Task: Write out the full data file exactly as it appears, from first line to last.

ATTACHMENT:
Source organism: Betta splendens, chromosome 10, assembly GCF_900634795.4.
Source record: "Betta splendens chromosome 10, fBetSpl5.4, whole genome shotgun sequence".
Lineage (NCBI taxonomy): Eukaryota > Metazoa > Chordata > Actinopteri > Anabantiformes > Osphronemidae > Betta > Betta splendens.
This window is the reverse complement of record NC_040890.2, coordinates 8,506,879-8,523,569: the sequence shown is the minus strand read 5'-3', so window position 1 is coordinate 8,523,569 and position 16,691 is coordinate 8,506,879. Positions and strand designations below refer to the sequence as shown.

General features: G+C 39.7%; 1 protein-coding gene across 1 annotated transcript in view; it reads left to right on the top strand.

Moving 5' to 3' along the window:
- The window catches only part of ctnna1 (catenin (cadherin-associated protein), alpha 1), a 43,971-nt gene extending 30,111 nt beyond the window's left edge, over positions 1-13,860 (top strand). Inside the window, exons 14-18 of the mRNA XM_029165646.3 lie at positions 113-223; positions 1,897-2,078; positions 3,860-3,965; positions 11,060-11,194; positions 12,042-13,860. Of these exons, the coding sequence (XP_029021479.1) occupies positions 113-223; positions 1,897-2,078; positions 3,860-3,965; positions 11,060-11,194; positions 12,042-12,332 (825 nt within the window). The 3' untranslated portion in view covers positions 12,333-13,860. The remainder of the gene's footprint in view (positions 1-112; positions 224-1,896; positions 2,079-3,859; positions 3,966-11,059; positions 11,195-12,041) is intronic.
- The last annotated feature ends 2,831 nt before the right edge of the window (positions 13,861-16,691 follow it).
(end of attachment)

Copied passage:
Source organism: Betta splendens, chromosome 10, assembly GCF_900634795.4.
Source record: "Betta splendens chromosome 10, fBetSpl5.4, whole genome shotgun sequence".
Lineage (NCBI taxonomy): Eukaryota > Metazoa > Chordata > Actinopteri > Anabantiformes > Osphronemidae > Betta > Betta splendens.
This window is the reverse complement of record NC_040890.2, coordinates 8,506,879-8,523,569: the sequence shown is the minus strand read 5'-3', so window position 1 is coordinate 8,523,569 and position 16,691 is coordinate 8,506,879. Positions and strand designations below refer to the sequence as shown.

General features: G+C 39.7%; 1 protein-coding gene across 1 annotated transcript in view; it reads left to right on the top strand.

Moving 5' to 3' along the window:
- The window catches only part of ctnna1 (catenin (cadherin-associated protein), alpha 1), a 43,971-nt gene extending 30,111 nt beyond the window's left edge, over positions 1-13,860 (top strand). Inside the window, exons 14-18 of the mRNA XM_029165646.3 lie at positions 113-223; positions 1,897-2,078; positions 3,860-3,965; positions 11,060-11,194; positions 12,042-13,860. Of these exons, the coding sequence (XP_029021479.1) occupies positions 113-223; positions 1,897-2,078; positions 3,860-3,965; positions 11,060-11,194; positions 12,042-12,332 (825 nt within the window). The 3' untranslated portion in view covers positions 12,333-13,860. The remainder of the gene's footprint in view (positions 1-112; positions 224-1,896; positions 2,079-3,859; positions 3,966-11,059; positions 11,195-12,041) is intronic.
- The last annotated feature ends 2,831 nt before the right edge of the window (positions 13,861-16,691 follow it).